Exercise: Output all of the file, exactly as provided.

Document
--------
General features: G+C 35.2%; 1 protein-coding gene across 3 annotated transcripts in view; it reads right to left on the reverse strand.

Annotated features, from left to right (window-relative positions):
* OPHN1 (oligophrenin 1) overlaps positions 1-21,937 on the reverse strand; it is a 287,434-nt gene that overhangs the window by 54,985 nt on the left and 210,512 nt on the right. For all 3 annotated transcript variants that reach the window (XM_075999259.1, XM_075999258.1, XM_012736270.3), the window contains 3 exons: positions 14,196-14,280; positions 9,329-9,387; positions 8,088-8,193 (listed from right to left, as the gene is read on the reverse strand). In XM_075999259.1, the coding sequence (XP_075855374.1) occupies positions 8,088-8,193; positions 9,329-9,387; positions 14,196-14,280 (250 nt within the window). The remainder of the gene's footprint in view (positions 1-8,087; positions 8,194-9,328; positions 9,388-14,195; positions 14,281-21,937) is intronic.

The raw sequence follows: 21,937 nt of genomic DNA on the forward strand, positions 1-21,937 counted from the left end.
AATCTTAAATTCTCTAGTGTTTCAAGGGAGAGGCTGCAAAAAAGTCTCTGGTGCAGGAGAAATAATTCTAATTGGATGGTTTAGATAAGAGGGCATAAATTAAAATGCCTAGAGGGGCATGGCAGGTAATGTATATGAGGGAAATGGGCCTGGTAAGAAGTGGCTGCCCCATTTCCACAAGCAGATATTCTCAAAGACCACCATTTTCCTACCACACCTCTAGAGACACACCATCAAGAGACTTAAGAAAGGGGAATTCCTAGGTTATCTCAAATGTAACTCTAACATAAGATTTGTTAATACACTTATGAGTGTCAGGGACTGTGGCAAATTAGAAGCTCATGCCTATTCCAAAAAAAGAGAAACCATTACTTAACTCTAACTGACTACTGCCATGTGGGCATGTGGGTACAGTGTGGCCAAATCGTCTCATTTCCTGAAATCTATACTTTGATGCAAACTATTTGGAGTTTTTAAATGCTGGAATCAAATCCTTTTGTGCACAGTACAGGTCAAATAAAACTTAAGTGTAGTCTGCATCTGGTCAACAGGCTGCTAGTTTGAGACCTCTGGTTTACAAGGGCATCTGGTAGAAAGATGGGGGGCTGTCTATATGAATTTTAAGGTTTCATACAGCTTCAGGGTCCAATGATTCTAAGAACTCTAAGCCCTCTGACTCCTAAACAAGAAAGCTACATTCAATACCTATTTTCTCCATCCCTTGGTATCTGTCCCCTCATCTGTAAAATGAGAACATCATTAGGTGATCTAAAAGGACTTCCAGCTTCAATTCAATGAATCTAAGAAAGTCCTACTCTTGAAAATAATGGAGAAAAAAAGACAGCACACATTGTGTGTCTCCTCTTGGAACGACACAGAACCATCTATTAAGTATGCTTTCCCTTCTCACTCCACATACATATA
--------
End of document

General features: G+C 35.2%; 1 protein-coding gene across 3 annotated transcripts in view; it reads right to left on the reverse strand.

Annotated features, from left to right (window-relative positions):
* OPHN1 (oligophrenin 1) overlaps positions 1-21,937 on the reverse strand; it is a 287,434-nt gene that overhangs the window by 54,985 nt on the left and 210,512 nt on the right. For all 3 annotated transcript variants that reach the window (XM_075999259.1, XM_075999258.1, XM_012736270.3), the window contains 3 exons: positions 14,196-14,280; positions 9,329-9,387; positions 8,088-8,193 (listed from right to left, as the gene is read on the reverse strand). In XM_075999259.1, the coding sequence (XP_075855374.1) occupies positions 8,088-8,193; positions 9,329-9,387; positions 14,196-14,280 (250 nt within the window). The remainder of the gene's footprint in view (positions 1-8,087; positions 8,194-9,328; positions 9,388-14,195; positions 14,281-21,937) is intronic.

The raw sequence follows: 21,937 nt of genomic DNA on the forward strand, positions 1-21,937 counted from the left end.
AATCTTAAATTCTCTAGTGTTTCAAGGGAGAGGCTGCAAAAAAGTCTCTGGTGCAGGAGAAATAATTCTAATTGGATGGTTTAGATAAGAGGGCATAAATTAAAATGCCTAGAGGGGCATGGCAGGTAATGTATATGAGGGAAATGGGCCTGGTAAGAAGTGGCTGCCCCATTTCCACAAGCAGATATTCTCAAAGACCACCATTTTCCTACCACACCTCTAGAGACACACCATCAAGAGACTTAAGAAAGGGGAATTCCTAGGTTATCTCAAATGTAACTCTAACATAAGATTTGTTAATACACTTATGAGTGTCAGGGACTGTGGCAAATTAGAAGCTCATGCCTATTCCAAAAAAAGAGAAACCATTACTTAACTCTAACTGACTACTGCCATGTGGGCATGTGGGTACAGTGTGGCCAAATCGTCTCATTTCCTGAAATCTATACTTTGATGCAAACTATTTGGAGTTTTTAAATGCTGGAATCAAATCCTTTTGTGCACAGTACAGGTCAAATAAAACTTAAGTGTAGTCTGCATCTGGTCAACAGGCTGCTAGTTTGAGACCTCTGGTTTACAAGGGCATCTGGTAGAAAGATGGGGGGCTGTCTATATGAATTTTAAGGTTTCATACAGCTTCAGGGTCCAATGATTCTAAGAACTCTAAGCCCTCTGACTCCTAAACAAGAAAGCTACATTCAATACCTATTTTCTCCATCCCTTGGTATCTGTCCCCTCATCTGTAAAATGAGAACATCATTAGGTGATCTAAAAGGACTTCCAGCTTCAATTCAATGAATCTAAGAAAGTCCTACTCTTGAAAATAATGGAGAAAAAAAGACAGCACACATTGTGTGTCTCCTCTTGGAACGACACAGAACCATCTATTAAGTATGCTTTCCCTTCTCACTCCACATACATATA